Now two ways of approaching fade out....you can extend clear coat the farthest way out 1st coat and then second coat back into the repair so it is not so thick...less thickness and overlap to sand polish and buff..less of that edge to melt out..

    Either using blending solvent or reducer and fine mist it into 1200 to 1500 sanded area extending slightly out..:

    So let's assume all of this is done, I would let this cure well for at least 2, 3dayd or apply IR lamp before buffing..

    Now tricky part....it is important not to sand aggressively, just slightly with 2000 grit the transition area and start polishing with low speed and whatever compound you like...i use Faneca g360, the best I ever tried...

    So polish, stop, wipe and check....easy does it...don't overdoit, don't overheat, it will lift clearcoat and you will.start chasing that edge....and then you are in trouble....

    And yes, the repair edge area will always fail, mo matter who does it, UV rays will do their thing, it is inevitable....i see some of my blend sail area repairs after several years and I can notice them..

  5. #35
    Join Date
    Sep 2020
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    Quote Originally Posted by baubau View Post
    the repair edge area will always fail, mo matter who does it, UV rays will do their thing, it is inevitable....
    So true, this is always the case over time.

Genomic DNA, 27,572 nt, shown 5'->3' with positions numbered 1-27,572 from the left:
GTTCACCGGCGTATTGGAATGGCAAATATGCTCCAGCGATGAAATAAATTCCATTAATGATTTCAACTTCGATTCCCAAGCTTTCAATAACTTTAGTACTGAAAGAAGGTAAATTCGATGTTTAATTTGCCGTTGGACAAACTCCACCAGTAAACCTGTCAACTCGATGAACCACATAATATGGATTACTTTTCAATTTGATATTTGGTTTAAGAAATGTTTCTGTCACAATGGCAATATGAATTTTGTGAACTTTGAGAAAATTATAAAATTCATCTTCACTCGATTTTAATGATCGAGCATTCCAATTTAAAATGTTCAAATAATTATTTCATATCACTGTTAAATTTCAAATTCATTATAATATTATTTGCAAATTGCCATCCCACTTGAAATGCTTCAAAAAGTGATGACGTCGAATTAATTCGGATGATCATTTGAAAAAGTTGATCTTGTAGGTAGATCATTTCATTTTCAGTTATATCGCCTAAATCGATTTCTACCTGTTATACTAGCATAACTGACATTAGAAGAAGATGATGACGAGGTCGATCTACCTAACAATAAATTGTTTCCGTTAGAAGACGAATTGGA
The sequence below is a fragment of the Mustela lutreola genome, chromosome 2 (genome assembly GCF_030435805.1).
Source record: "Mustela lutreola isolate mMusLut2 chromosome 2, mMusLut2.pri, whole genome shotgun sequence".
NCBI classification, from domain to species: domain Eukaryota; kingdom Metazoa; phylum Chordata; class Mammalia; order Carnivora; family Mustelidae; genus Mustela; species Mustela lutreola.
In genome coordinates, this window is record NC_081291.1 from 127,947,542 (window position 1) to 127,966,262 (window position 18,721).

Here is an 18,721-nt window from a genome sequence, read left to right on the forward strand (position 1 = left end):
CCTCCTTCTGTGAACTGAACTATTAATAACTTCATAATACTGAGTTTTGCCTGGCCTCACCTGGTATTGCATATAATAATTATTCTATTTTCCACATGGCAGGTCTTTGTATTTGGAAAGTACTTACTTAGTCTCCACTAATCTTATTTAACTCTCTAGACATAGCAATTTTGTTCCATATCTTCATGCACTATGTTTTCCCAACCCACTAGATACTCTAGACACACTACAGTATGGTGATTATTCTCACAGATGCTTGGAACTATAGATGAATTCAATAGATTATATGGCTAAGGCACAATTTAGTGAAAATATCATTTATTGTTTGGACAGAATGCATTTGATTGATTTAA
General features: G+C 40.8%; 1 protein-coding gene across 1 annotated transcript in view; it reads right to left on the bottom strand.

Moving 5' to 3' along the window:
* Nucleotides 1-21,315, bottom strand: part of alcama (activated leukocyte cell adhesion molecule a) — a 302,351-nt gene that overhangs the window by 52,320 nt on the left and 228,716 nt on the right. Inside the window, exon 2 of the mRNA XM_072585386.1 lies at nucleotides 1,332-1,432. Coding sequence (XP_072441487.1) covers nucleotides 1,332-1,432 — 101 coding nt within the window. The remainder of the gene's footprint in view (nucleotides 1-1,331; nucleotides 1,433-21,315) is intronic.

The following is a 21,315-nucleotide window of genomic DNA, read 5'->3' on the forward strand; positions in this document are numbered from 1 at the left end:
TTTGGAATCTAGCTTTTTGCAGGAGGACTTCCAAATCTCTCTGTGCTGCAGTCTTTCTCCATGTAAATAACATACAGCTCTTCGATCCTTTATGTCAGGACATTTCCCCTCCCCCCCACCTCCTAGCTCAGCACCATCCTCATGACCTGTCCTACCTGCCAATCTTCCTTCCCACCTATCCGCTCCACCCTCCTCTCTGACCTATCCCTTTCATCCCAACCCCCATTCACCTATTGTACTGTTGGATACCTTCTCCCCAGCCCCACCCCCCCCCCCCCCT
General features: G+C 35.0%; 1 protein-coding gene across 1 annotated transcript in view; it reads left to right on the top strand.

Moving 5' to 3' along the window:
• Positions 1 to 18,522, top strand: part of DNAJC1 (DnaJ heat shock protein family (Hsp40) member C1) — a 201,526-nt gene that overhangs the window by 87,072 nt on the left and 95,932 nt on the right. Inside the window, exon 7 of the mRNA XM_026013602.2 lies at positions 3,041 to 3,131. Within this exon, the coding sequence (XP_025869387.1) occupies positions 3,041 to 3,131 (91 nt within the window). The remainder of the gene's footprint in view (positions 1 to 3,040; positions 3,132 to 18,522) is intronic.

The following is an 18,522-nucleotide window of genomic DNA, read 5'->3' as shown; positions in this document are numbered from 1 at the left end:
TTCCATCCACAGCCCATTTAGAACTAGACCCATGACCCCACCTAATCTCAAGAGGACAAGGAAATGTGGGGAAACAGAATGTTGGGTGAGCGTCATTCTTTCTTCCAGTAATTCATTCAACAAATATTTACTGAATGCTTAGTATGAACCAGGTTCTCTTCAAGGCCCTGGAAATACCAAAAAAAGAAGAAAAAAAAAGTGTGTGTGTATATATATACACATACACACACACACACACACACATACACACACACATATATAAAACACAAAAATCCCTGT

Clear coat the entire panel, or at the very least hide the edge into a body seam, or under a trim molding if possible.

  6. #36
    Join Date
    Dec 2015
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    Quote Originally Posted by bmarler View Post
    if anyone can do it, you can. you have the cards to compare, and that's a plus. your other variables are fairly tightly controlled as well. it will be mounted the same way you did it originally too. i think your chances are very good. actually i half expected to see new pictures by now. the rate you get stuff done is amazing to me.
    Marler,

    I did do the re-spray the next morning. Unfortunately I had 4 or 5 car buddies show up at the shop early the next morning (real early and with no beer, geez) needing various mechanical repairs and touch ups as Good Guys started the next day. Fender was actually quite simple with a quick scratch and hit. Finally got around to sanding and buffing out today, I think it came it fine. Leaned a lot on this tri coat repair. Hopefully I can stay on my build for a while.